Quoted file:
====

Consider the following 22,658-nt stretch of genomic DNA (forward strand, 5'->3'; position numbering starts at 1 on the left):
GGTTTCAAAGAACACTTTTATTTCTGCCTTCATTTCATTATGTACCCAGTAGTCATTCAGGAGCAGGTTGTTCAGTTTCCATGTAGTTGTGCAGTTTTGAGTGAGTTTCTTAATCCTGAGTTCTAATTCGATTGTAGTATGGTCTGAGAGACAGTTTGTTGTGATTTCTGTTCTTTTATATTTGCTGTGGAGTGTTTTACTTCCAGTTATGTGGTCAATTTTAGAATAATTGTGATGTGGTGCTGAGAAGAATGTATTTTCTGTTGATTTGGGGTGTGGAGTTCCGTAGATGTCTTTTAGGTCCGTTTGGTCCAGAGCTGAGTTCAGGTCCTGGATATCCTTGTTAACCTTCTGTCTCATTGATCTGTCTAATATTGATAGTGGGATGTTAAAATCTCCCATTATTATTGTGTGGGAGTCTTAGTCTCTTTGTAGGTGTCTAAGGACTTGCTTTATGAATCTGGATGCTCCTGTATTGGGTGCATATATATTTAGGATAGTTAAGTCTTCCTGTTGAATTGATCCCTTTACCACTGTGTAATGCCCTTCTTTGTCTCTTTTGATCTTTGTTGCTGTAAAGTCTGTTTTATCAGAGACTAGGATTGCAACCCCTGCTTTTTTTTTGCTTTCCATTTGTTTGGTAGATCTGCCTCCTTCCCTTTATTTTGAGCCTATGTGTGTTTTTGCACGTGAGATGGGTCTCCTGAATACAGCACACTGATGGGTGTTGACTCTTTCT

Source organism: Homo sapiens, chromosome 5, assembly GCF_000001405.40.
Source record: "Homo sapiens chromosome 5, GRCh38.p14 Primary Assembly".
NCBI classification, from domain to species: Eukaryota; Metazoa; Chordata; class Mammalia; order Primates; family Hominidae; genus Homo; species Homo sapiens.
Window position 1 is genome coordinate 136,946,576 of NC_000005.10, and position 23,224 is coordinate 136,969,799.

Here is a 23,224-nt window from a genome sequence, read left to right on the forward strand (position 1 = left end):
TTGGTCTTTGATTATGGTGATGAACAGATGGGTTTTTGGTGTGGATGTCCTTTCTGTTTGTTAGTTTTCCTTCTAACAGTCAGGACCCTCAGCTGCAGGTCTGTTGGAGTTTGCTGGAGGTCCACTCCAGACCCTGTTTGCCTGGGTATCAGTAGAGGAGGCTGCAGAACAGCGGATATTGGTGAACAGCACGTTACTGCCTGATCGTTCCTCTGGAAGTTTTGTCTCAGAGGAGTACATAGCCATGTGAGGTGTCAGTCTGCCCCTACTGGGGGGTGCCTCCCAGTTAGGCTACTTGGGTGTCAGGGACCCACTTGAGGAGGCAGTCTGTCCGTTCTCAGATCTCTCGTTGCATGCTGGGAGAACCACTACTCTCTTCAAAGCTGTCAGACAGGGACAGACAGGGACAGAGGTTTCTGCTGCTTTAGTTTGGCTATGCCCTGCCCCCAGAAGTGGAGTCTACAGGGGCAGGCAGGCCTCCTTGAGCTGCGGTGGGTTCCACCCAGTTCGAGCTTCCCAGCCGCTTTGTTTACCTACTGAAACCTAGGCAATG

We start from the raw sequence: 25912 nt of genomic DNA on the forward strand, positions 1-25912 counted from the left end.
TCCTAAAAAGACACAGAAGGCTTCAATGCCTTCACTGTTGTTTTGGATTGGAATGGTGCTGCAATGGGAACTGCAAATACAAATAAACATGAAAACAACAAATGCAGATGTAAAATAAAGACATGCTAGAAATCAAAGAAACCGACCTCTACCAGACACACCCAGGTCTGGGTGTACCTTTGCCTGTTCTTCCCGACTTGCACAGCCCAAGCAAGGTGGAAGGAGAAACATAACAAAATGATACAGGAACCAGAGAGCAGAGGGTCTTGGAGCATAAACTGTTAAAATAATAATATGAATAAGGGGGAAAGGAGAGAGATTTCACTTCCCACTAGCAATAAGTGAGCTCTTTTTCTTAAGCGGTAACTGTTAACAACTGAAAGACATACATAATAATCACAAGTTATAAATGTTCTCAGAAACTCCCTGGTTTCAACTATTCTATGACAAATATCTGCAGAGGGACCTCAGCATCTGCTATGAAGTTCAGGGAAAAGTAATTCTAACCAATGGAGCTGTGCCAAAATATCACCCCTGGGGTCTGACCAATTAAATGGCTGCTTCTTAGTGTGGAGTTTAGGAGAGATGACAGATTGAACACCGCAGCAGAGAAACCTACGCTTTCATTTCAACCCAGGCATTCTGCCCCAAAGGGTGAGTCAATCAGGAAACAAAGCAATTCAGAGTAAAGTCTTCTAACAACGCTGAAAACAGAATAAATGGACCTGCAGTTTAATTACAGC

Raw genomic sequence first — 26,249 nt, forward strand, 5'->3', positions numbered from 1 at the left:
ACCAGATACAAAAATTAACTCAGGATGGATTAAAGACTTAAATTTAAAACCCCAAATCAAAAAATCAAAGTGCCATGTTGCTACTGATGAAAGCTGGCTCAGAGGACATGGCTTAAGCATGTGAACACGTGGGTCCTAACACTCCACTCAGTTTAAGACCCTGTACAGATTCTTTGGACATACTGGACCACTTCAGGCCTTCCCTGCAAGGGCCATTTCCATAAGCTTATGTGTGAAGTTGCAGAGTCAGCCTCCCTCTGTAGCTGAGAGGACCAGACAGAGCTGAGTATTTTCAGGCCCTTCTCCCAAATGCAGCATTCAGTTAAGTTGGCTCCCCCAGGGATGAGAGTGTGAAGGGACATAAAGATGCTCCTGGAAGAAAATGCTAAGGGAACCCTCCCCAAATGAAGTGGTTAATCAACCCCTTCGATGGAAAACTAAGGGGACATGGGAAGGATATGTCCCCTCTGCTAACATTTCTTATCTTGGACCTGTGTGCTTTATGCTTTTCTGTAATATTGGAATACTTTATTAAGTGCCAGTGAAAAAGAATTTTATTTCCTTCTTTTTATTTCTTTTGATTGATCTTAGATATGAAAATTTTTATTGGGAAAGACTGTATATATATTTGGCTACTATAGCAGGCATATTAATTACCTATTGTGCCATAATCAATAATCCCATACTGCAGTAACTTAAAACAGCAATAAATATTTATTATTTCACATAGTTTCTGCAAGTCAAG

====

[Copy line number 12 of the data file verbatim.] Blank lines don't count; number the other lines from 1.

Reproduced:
ACCAGATACAAAAATTAACTCAGGATGGATTAAAGACTTAAATTTAAAACCCCAAATCAAAAAATCAAAGTGCCATGTTGCTACTGATGAAAGCTGGCTCAGAGGACATGGCTTAAGCATGTGAACACGTGGGTCCTAACACTCCACTCAGTTTAAGACCCTGTACAGATTCTTTGGACATACTGGACCACTTCAGGCCTTCCCTGCAAGGGCCATTTCCATAAGCTTATGTGTGAAGTTGCAGAGTCAGCCTCCCTCTGTAGCTGAGAGGACCAGACAGAGCTGAGTATTTTCAGGCCCTTCTCCCAAATGCAGCATTCAGTTAAGTTGGCTCCCCCAGGGATGAGAGTGTGAAGGGACATAAAGATGCTCCTGGAAGAAAATGCTAAGGGAACCCTCCCCAAATGAAGTGGTTAATCAACCCCTTCGATGGAAAACTAAGGGGACATGGGAAGGATATGTCCCCTCTGCTAACATTTCTTATCTTGGACCTGTGTGCTTTATGCTTTTCTGTAATATTGGAATACTTTATTAAGTGCCAGTGAAAAAGAATTTTATTTCCTTCTTTTTATTTCTTTTGATTGATCTTAGATATGAAAATTTTTATTGGGAAAGACTGTATATATATTTGGCTACTATAGCAGGCATATTAATTACCTATTGTGCCATAATCAATAATCCCATACTGCAGTAACTTAAAACAGCAATAAATATTTATTATTTCACATAGTTTCTGCAAGTCAAG